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Leaders to report on river clean-up

Leaders to report on river clean-up


Nearly three years on from the launch of a comprehensive plan to clean-up the Manawatu River, the Manawatu River Leaders’ Forum is reporting on its progress.

A detailed report due for release April 11 looks at all 131 actions originally set out by the group of council, community, farming, industry and hapū/iwi leaders and provides a snapshot of the science.

Independent Chair of the River Leaders’ Forum Richard Thompson says “improving the state of the Manawatū River is very much a long-term project, but there are some promising findings at this very early stage”.

These findings include overall improving trends in nutrient levels and levels of bacteria as set out in an independent science report commissioned by Horizons Regional Council.

Horizons freshwater and science manager Dr Jon Roygard says care must be taken in attributing trends to changes in management practices over such a short timeframe but the results are encouraging.

“There is still plenty of room for improvement when it comes to water quality but I am cautiously optimistic that things are looking up across the Catchment,” he says.

Other successes include: the completion of three community projects; improvements to wastewater treatment plants in Tararua, Manawatu and Horowhenua; the discovery and ongoing restoration of the North Island’s largest known whitebait spawning habitat; and the significant contribution being made by landowners to a stream fencing project.

The Manawatu Catchment is now one of the most heavily monitored and studied catchments in New Zealand and Mr Thompson says this stands the Forum and community in good stead to make a change.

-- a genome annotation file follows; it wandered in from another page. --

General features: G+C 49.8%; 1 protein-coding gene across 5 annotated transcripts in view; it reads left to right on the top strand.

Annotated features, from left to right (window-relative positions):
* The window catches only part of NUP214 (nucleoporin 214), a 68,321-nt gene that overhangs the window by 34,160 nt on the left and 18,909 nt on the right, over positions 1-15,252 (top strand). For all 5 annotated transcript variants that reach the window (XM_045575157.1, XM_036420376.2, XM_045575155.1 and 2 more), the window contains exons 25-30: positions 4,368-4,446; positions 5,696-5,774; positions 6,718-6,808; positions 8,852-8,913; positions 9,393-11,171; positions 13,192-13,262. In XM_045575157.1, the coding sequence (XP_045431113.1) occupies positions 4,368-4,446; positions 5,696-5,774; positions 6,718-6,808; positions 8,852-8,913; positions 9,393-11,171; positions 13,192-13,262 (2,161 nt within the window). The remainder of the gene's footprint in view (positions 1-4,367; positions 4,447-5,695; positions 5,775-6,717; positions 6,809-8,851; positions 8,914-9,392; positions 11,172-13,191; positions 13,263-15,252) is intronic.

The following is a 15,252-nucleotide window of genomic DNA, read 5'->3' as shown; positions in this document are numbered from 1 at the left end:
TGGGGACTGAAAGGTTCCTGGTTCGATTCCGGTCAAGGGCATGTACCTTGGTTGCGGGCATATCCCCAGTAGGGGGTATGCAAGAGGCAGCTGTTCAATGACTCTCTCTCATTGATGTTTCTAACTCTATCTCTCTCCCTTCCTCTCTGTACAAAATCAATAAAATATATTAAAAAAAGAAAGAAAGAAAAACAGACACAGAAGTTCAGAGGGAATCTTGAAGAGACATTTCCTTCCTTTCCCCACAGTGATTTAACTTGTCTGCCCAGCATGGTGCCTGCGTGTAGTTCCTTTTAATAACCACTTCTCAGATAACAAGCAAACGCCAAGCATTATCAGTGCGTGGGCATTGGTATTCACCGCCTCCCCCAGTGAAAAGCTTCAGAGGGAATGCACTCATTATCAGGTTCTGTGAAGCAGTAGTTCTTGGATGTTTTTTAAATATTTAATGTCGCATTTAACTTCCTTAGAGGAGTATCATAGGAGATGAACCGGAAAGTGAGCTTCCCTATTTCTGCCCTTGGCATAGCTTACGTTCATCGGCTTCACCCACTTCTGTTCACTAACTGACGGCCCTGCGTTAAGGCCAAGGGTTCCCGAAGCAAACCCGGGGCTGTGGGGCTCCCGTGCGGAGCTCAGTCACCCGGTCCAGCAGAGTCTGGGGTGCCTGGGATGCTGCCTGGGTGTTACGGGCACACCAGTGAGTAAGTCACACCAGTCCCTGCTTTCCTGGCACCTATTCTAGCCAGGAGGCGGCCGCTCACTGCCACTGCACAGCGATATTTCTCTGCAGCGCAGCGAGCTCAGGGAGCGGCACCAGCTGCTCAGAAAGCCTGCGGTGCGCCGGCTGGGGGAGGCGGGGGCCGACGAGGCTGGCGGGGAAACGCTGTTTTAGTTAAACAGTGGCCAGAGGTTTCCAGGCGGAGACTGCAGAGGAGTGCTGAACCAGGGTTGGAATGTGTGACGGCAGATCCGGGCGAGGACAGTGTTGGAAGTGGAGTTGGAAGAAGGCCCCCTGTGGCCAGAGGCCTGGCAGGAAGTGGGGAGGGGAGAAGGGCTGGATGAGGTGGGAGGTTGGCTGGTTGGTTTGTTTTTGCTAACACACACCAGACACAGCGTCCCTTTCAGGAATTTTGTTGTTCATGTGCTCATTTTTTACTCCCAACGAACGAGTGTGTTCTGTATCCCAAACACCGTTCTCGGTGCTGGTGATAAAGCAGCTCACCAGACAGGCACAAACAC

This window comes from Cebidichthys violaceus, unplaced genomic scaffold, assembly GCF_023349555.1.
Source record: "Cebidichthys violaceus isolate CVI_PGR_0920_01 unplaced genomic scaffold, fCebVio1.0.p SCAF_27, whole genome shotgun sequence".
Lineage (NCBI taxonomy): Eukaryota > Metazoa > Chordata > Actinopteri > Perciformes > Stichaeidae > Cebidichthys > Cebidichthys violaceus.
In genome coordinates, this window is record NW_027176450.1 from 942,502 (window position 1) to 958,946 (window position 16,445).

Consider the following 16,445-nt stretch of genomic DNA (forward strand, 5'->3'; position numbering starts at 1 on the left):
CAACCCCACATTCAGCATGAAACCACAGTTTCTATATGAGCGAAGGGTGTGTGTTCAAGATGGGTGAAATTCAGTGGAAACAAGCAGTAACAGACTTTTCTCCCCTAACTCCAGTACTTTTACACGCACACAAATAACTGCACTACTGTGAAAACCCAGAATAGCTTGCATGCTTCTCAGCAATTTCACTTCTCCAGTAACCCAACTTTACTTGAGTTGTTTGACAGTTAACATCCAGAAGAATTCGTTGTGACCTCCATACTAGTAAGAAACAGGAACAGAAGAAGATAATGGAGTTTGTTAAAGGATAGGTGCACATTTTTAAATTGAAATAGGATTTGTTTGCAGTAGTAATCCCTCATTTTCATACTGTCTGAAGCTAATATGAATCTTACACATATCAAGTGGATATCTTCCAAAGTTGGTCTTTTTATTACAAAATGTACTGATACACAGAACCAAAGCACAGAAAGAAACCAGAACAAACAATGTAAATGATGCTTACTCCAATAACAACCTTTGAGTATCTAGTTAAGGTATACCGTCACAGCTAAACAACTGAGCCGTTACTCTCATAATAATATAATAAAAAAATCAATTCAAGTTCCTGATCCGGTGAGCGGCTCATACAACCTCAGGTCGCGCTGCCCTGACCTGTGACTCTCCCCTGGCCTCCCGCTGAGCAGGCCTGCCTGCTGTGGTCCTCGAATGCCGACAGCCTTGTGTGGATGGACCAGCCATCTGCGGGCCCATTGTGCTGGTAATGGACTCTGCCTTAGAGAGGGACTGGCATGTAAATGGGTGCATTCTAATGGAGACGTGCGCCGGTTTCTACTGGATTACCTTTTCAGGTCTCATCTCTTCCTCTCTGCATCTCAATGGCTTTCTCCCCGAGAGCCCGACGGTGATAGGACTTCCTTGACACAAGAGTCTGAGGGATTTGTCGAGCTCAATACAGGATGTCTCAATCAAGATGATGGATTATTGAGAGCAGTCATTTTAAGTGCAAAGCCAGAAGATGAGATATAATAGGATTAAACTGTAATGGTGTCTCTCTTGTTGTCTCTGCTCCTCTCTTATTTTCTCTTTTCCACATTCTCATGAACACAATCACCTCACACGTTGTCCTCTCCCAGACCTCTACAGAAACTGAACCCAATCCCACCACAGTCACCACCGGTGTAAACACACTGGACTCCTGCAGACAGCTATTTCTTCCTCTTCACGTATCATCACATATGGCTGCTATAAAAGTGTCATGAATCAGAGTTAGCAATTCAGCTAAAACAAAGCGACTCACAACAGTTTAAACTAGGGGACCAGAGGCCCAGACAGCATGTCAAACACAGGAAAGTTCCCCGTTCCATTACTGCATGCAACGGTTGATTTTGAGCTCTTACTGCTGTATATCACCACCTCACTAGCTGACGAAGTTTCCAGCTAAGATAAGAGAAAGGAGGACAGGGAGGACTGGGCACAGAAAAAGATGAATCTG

“We have an in-depth understanding of the challenges our River faces, allowing funding and effort to be directed to where it’s needed most.

“Central Government’s Fresh Start for Freshwater Clean-up Fund has also significantly contributed to our efforts and we hope to keep this momentum going.

“That said we also know this project is not for Forum members alone. The River flows through all of us and only through collective action will we make a lasting difference,” he says.

The report will be launched at a meeting of the Manawatu River Leaders’ Forum being held at Te Manawa in Palmerston North, Friday 11 April. Members of the public are invited to join the Leaders from 12pm for a short presentation, a copy of the report and the opportunity to talk to those involved in the actions underway.

More information about the River can be found online at www.manawaturiver.co.nz The progress report and full science report will be available via this website from Friday 11 April.

People are also encouraged to participate in discussion via Facebook www.facebook.com/manawaturiver or the Twitter feed www.twitter.com/manawaturiver

ENDS


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